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Melt flow control in a continous casting process (gh)
F10: Summery of early research works.
F20: Literature survey
PART 2. Experimental work
F10: Water-Modelling study
F20: Temperature measurements
F30: Theroretical study
PART 3. Numerical simulation
PART 4. Casting trial
F10: Nozzle design
F20: Casting trials
1. General description
The velocity distribution of molten copper contained within the solidifying shell of a continous casting machine is very influential on the distribution of inclusion particle, which is important to the internal cleanliness and quality of the copper. Moreover, higher casting speed leads to higher meniscus turbulence and vortex formation resulting in entrainment of casting powder in to the liquid. In addition the flow patern has an impact on heat transfer to the shell during the critcal initial stages of solidification [1-5].
On the other hand, tundish, working as a buffer and distributor of liquid metal between the furnace and mould, plays a key role in affecting the performance of the casting productivity and also quality. Liquid flow and the temperature distribution are the basic factors govering operation of the tundish process [6-9(1,2)].
With the growth of continous casting, a large number of studies have been reported about the fluid flow inside both the mold and tundish [10-12]. Both theroretical and experimental works have been made to assess the flow pattern inside the mold and tundish. Matsushita et al [13, (3)] studied the free surface fluctuation in the actaul system to find out the relationship between the surface wave motion of molten steel near the mold wall during casting and mold oscillation. They obseved the meniscus of the molten steel directly through a quartz glass window mounted on the mold wall. They concluded that the meniscus is not stationary but fluctuates as those of mould oscillation. Later, Andrzejewski et al  studied a full-scale water model to find out the flow pattern, liquid-velocity profile, and gas injection inside the continous steel casting mold. Based on their flow pattern studies, they recommended an optimum operating condition in terms of casting rate, immersion depth and gas injection rate. However, little attention has been paid to the disturbance at the meniscus.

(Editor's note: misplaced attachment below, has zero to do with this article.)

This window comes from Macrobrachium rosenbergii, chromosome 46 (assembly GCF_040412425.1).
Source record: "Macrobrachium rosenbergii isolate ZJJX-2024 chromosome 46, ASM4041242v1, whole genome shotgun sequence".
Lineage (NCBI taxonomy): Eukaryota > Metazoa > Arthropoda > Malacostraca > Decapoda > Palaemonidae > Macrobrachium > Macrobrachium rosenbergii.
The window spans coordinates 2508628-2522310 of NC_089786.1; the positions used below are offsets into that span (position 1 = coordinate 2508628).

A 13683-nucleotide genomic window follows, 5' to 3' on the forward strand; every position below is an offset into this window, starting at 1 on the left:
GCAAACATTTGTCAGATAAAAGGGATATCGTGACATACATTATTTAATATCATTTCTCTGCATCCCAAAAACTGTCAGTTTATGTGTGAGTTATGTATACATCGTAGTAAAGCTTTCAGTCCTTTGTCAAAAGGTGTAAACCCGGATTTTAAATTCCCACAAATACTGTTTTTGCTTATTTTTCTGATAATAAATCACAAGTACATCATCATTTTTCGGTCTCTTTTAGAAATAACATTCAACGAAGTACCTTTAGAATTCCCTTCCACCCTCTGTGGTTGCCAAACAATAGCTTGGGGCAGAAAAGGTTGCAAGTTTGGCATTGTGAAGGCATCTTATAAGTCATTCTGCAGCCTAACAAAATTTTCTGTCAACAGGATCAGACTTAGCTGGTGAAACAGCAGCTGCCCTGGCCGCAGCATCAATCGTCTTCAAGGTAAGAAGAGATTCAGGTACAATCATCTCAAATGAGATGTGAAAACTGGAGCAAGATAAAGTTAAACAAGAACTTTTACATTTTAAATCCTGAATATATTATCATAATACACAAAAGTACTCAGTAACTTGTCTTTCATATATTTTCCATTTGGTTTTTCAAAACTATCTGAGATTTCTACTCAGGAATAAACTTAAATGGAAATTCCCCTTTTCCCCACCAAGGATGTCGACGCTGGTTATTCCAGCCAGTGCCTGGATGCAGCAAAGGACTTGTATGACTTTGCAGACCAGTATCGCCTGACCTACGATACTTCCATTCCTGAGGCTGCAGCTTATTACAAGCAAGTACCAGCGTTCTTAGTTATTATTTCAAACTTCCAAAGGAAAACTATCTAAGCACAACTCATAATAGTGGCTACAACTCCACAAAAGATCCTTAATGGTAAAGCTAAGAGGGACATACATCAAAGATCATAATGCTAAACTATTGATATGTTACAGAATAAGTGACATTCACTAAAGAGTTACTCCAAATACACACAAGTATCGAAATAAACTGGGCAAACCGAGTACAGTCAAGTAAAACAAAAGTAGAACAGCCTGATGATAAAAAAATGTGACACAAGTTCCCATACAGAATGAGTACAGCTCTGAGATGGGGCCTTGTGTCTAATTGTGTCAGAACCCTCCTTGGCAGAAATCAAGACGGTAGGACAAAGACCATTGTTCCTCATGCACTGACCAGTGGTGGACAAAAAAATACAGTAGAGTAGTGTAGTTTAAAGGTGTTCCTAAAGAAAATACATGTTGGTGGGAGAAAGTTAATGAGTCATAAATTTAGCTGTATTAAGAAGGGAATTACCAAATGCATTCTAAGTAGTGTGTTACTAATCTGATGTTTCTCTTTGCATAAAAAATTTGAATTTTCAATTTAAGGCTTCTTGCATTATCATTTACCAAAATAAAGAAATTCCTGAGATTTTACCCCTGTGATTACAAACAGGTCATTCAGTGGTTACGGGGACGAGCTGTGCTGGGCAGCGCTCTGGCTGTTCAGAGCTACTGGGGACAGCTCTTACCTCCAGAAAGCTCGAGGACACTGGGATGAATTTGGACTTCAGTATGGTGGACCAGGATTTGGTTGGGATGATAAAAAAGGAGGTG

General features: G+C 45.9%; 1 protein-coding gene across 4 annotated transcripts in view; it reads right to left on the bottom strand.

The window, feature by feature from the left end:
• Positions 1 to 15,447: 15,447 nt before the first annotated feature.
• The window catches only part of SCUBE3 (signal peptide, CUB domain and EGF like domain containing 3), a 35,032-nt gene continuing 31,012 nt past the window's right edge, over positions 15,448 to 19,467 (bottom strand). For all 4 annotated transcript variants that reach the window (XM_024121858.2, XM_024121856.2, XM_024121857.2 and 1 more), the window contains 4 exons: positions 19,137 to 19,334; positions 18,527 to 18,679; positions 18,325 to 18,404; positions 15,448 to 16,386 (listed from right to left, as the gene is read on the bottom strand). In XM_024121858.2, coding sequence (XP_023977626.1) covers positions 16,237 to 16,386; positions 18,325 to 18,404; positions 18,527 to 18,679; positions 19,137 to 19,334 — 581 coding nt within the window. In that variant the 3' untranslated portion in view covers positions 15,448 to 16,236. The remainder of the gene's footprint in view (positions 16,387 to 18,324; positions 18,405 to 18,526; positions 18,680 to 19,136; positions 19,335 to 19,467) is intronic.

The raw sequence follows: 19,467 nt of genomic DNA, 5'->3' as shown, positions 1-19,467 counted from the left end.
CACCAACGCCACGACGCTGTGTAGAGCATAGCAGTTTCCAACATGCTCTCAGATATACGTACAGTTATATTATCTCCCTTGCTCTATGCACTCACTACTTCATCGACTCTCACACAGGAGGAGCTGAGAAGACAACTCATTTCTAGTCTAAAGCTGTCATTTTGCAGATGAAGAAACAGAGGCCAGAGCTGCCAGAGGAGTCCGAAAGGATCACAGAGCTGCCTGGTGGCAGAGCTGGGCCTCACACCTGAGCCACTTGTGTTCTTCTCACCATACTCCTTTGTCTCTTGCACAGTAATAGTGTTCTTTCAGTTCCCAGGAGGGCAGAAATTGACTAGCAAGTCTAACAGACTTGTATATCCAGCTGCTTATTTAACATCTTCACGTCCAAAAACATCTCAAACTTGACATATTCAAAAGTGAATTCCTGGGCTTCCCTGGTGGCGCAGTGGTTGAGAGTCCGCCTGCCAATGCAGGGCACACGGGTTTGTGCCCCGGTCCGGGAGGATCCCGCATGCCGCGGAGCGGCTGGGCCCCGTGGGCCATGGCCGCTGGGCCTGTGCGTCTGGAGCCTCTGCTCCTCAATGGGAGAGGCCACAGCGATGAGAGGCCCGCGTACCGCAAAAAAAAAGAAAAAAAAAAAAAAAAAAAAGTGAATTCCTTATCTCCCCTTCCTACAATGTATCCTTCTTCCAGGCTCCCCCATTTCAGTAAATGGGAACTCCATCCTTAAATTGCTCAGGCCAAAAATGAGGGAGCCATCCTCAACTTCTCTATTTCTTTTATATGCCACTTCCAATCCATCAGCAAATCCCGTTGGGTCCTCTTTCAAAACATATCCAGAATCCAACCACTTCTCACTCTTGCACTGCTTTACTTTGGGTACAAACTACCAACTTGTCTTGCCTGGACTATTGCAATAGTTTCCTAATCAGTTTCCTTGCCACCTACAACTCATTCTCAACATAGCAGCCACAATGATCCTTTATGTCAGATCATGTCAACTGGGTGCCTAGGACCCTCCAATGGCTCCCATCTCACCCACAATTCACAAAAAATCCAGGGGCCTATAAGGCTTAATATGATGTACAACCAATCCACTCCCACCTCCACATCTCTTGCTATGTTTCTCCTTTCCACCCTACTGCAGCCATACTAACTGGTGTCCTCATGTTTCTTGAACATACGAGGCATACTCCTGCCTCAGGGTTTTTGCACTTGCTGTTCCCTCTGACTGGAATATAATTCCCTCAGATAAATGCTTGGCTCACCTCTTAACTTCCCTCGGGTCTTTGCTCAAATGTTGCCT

The present work reports the melt-flow study which will ultimately be applied to predict and understand the effect of different design variables on the fluid flow in the mould. The result will be used to develop a mathematical model of the flow pattern in the liquid pool, and thereby to determine how molten copper is distributed through the inlet system.
To have a better control on the casting process, development of accurate and efficient flow control are needed. Two different objectives can be considered:
4. Experiments conducted using a transparent plastic water model of the system aiming to investigate the effects of the design variable of the inlet nozzle jets and operating parameter in adjusting the tundish/ nozzles on the flow pattern.
5. To use a mathematical model of the flow pattern in the liquid pool, and thereby to determine how molten copper is distributed below the nozzles. To verify acceptable accuracy of the model, its predictions will be compared with experiments performed earlier in water model.
The physical/mathematical model will ultimately be applied to predict and understand the effects of different variables on the melt flow and finally to have a better control on the casting process. In practice, instruction for modification of the existing inlet system or (depends to the results of the research work) a new set of inlet nozzle system will be preposed
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